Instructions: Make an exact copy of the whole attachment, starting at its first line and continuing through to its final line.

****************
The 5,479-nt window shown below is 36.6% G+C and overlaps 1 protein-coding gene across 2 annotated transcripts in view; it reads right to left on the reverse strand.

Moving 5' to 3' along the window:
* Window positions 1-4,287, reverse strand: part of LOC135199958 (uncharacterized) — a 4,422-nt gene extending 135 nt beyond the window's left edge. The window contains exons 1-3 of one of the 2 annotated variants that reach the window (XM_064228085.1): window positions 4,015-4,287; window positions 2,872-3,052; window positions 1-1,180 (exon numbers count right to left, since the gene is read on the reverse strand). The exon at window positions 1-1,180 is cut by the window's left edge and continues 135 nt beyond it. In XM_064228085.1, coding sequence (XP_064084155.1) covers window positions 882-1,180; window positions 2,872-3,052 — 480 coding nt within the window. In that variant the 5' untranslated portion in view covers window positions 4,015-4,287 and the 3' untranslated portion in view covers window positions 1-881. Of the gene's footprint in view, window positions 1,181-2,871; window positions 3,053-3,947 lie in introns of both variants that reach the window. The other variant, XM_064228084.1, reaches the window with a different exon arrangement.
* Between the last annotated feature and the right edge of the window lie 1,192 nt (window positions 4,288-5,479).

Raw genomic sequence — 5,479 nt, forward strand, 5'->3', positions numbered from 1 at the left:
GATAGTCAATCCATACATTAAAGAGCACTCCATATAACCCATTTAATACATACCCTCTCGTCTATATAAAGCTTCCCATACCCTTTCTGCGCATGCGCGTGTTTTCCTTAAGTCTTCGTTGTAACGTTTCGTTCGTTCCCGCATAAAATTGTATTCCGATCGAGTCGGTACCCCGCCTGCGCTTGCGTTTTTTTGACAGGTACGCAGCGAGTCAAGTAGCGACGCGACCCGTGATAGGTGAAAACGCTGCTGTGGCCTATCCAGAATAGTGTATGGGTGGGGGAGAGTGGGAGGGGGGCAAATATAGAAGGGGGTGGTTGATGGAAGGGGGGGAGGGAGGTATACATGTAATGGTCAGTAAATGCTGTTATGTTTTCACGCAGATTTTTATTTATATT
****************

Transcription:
The 5,479-nt window shown below is 36.6% G+C and overlaps 1 protein-coding gene across 2 annotated transcripts in view; it reads right to left on the reverse strand.

Moving 5' to 3' along the window:
* Window positions 1-4,287, reverse strand: part of LOC135199958 (uncharacterized) — a 4,422-nt gene extending 135 nt beyond the window's left edge. The window contains exons 1-3 of one of the 2 annotated variants that reach the window (XM_064228085.1): window positions 4,015-4,287; window positions 2,872-3,052; window positions 1-1,180 (exon numbers count right to left, since the gene is read on the reverse strand). The exon at window positions 1-1,180 is cut by the window's left edge and continues 135 nt beyond it. In XM_064228085.1, coding sequence (XP_064084155.1) covers window positions 882-1,180; window positions 2,872-3,052 — 480 coding nt within the window. In that variant the 5' untranslated portion in view covers window positions 4,015-4,287 and the 3' untranslated portion in view covers window positions 1-881. Of the gene's footprint in view, window positions 1,181-2,871; window positions 3,053-3,947 lie in introns of both variants that reach the window. The other variant, XM_064228084.1, reaches the window with a different exon arrangement.
* Between the last annotated feature and the right edge of the window lie 1,192 nt (window positions 4,288-5,479).

Raw genomic sequence — 5,479 nt, forward strand, 5'->3', positions numbered from 1 at the left:
GATAGTCAATCCATACATTAAAGAGCACTCCATATAACCCATTTAATACATACCCTCTCGTCTATATAAAGCTTCCCATACCCTTTCTGCGCATGCGCGTGTTTTCCTTAAGTCTTCGTTGTAACGTTTCGTTCGTTCCCGCATAAAATTGTATTCCGATCGAGTCGGTACCCCGCCTGCGCTTGCGTTTTTTTGACAGGTACGCAGCGAGTCAAGTAGCGACGCGACCCGTGATAGGTGAAAACGCTGCTGTGGCCTATCCAGAATAGTGTATGGGTGGGGGAGAGTGGGAGGGGGGCAAATATAGAAGGGGGTGGTTGATGGAAGGGGGGGAGGGAGGTATACATGTAATGGTCAGTAAATGCTGTTATGTTTTCACGCAGATTTTTATTTATATT